As a writer, every once in a while you get a topic that can be called nothing but ironic. This is the topic for me.
Although I’m a healthy eater through and through – who knows the health food community – I do have one habit that has followed me from babyhood to present day: I eat like a truck driver.
Sure, I take my time when I cook. Michael Pollan suggests that when you are cooking, you should just cook. So I turn off the TV and I focus on the peeling and the chopping and the culinary love.
Yet by the time the meal is ready, I am starving. Thus, I do what any prim and proper lady would: I inhale it.
There are stories of me doing this since forever. I could eat entire pizzas at University. I ate salads as big as my head in my corporate jobs. Munch, munch, trying to get those calories back that I burned in my whirlwind, Type A life.
I’ll learn with you, dear tujis, how to do the following. Let’s see if we can all slow down through our food:
1. Slow Food Choices.
You can start by choosing foods that took their time. Clean food is generally slow food. It had to germinate and grow to be ready for your belly. It didn’t rush itself to get delicious. Taking your time with it is appreciating it for what it is.
2. Slow Cooking.
Whether you have a recipe that takes 15 minutes or 30, you can devote your whole attention to it. Not only will this make the recipe taste better, it may also make you pause. Note the word may.
3. Sit at a Table.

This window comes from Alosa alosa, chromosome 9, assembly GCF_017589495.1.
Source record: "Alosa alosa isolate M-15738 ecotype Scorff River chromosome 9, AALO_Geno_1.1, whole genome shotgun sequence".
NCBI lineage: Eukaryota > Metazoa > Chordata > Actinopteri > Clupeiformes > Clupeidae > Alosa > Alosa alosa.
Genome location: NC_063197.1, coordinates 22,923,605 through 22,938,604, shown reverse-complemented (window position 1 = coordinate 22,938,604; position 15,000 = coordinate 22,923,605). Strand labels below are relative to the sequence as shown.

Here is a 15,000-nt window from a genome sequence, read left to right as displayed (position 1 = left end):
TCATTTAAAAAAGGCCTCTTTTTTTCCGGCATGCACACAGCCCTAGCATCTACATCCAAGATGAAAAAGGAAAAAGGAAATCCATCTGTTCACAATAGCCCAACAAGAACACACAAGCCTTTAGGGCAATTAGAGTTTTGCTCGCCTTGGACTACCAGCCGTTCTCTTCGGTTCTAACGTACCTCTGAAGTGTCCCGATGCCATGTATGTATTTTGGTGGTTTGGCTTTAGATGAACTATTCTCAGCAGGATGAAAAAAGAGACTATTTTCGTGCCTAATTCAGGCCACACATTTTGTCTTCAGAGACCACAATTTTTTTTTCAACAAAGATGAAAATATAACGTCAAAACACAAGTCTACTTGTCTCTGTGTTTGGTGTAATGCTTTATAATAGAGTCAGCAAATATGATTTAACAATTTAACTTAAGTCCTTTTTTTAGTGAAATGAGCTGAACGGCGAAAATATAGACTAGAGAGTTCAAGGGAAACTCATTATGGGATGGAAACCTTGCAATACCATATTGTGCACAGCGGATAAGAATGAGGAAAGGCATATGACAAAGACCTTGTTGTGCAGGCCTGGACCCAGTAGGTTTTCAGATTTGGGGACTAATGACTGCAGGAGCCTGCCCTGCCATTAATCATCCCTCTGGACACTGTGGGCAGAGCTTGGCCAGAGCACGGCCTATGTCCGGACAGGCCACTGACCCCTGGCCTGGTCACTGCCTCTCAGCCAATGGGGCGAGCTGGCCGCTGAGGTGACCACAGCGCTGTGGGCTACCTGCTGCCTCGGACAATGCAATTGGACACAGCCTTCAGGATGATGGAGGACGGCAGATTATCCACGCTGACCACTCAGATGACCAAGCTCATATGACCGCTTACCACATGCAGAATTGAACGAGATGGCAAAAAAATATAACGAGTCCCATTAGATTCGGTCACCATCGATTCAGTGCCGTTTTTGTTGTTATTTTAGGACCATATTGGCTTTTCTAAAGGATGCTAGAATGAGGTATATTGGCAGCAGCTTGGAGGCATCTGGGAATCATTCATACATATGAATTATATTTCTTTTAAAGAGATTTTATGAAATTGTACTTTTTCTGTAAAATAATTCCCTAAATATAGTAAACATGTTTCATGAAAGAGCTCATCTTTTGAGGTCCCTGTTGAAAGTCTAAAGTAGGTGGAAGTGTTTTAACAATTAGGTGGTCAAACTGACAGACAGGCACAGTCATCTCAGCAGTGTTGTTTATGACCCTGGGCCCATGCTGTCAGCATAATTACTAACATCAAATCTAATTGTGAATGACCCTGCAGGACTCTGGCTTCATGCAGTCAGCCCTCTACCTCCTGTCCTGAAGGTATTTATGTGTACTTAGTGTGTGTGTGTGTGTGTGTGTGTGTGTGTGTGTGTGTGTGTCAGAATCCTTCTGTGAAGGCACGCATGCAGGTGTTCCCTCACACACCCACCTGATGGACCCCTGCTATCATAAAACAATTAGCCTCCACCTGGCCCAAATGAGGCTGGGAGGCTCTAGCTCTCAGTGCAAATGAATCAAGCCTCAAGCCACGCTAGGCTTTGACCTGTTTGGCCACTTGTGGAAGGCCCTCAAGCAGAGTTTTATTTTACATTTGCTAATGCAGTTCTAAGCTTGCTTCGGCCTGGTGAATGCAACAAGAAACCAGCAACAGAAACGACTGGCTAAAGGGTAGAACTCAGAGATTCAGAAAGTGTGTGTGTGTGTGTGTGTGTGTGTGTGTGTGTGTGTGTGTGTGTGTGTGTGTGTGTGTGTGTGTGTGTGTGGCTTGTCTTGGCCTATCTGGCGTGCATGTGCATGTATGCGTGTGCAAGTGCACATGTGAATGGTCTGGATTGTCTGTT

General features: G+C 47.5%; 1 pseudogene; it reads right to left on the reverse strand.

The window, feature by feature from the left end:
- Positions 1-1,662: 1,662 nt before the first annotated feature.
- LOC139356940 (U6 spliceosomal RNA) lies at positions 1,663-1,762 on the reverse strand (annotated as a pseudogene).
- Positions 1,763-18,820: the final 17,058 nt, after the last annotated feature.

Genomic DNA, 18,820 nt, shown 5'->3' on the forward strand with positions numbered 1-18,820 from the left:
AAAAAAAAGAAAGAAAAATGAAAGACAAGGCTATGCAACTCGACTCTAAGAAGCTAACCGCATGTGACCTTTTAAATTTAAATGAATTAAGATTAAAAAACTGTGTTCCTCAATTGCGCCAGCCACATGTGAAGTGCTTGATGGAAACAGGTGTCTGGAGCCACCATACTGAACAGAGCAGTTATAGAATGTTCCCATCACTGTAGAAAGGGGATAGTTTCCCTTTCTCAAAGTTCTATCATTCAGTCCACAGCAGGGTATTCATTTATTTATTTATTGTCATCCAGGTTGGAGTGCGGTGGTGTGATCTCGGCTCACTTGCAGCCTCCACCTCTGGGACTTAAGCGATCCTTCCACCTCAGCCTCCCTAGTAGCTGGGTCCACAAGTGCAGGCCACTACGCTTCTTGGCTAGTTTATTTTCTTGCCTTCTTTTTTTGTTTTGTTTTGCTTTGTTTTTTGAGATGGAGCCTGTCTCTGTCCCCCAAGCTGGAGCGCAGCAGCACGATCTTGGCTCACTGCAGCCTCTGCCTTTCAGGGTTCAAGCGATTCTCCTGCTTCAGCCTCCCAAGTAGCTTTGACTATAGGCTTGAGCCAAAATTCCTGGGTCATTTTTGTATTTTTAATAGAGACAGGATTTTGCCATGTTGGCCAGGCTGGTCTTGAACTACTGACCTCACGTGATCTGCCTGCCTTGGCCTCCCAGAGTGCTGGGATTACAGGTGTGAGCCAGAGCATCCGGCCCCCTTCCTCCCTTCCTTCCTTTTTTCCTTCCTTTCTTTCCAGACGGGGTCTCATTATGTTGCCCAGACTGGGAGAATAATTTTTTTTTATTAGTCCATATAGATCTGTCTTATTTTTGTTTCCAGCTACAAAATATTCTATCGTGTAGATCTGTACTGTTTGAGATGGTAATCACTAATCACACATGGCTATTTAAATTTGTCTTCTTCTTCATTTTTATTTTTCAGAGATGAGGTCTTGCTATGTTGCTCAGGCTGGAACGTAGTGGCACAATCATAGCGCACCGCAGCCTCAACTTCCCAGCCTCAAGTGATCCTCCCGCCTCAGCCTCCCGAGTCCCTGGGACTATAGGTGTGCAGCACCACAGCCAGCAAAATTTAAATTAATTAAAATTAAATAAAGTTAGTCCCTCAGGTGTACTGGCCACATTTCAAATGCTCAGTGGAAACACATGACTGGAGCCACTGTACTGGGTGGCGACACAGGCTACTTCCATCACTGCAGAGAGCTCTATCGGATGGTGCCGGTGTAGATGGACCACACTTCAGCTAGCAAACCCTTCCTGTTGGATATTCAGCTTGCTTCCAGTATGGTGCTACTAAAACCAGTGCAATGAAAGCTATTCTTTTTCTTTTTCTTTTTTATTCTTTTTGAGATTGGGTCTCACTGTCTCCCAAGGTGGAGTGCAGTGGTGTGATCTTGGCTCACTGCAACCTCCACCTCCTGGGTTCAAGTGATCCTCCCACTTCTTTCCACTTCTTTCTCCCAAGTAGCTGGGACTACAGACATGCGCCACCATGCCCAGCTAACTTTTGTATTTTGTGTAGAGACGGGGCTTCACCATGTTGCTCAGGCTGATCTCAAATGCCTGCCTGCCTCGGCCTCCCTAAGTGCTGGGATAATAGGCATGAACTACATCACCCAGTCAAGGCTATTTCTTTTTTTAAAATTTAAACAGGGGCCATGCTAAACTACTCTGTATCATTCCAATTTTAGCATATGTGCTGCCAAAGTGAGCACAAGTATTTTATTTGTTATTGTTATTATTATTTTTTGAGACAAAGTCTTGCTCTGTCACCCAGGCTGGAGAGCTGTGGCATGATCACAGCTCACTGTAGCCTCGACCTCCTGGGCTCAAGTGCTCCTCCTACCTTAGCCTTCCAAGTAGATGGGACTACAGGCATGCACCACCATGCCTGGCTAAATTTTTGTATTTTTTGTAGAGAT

Sitting at a desk or on the couch sure is comfy, but it isn’t special enough. A table lets your brain know where you are and what you are doing. If you like mealtimes, you may find yourself inclined to linger.
4. Put Down the Fork.
We like giving our hands something to do, but the longer the fork is in your hand, the more it will get to work. Put the fork down and tell a really exciting story, using your hands, instead: “I caught a fish that was this big!”
5. Nibble to Avoid Being Starving.
If you are starving, the minute your food is ready, it really doesn’t have a chance. While you’re cooking, snack on some of the chopped vegetables. This will allow you to work on developing a mindful eating practice.
Slowing down in any area of your life can have a ripple effect. Slower time in the kitchen can mean a slower time with your friends. Slower time walking to work can mean a slower time to get a project done well, as opposed to quickly.
And reminder to self: chew… slowly.
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